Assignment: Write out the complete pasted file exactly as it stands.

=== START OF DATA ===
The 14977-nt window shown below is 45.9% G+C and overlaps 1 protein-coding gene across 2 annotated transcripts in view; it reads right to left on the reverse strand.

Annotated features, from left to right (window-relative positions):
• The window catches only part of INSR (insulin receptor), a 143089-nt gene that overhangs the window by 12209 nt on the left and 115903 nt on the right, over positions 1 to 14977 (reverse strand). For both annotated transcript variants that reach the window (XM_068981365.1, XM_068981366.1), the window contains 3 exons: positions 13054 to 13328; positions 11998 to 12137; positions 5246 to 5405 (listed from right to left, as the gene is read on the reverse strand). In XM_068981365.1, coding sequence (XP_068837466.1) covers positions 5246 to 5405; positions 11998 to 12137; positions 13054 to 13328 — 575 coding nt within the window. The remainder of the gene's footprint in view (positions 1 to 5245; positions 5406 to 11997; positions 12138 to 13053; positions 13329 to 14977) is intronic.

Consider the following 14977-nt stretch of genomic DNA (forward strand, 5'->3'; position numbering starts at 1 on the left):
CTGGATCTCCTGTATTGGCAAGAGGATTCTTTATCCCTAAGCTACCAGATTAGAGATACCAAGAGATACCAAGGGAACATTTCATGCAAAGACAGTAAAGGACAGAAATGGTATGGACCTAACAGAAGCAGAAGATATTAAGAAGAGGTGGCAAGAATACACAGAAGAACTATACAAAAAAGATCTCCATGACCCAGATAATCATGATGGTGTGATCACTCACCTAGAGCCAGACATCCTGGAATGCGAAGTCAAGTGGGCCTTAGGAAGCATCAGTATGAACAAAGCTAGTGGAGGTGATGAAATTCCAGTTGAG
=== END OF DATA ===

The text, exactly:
The 14977-nt window shown below is 45.9% G+C and overlaps 1 protein-coding gene across 2 annotated transcripts in view; it reads right to left on the reverse strand.

Annotated features, from left to right (window-relative positions):
• The window catches only part of INSR (insulin receptor), a 143089-nt gene that overhangs the window by 12209 nt on the left and 115903 nt on the right, over positions 1 to 14977 (reverse strand). For both annotated transcript variants that reach the window (XM_068981365.1, XM_068981366.1), the window contains 3 exons: positions 13054 to 13328; positions 11998 to 12137; positions 5246 to 5405 (listed from right to left, as the gene is read on the reverse strand). In XM_068981365.1, coding sequence (XP_068837466.1) covers positions 5246 to 5405; positions 11998 to 12137; positions 13054 to 13328 — 575 coding nt within the window. The remainder of the gene's footprint in view (positions 1 to 5245; positions 5406 to 11997; positions 12138 to 13053; positions 13329 to 14977) is intronic.

Consider the following 14977-nt stretch of genomic DNA (forward strand, 5'->3'; position numbering starts at 1 on the left):
CTGGATCTCCTGTATTGGCAAGAGGATTCTTTATCCCTAAGCTACCAGATTAGAGATACCAAGAGATACCAAGGGAACATTTCATGCAAAGACAGTAAAGGACAGAAATGGTATGGACCTAACAGAAGCAGAAGATATTAAGAAGAGGTGGCAAGAATACACAGAAGAACTATACAAAAAAGATCTCCATGACCCAGATAATCATGATGGTGTGATCACTCACCTAGAGCCAGACATCCTGGAATGCGAAGTCAAGTGGGCCTTAGGAAGCATCAGTATGAACAAAGCTAGTGGAGGTGATGAAATTCCAGTTGAG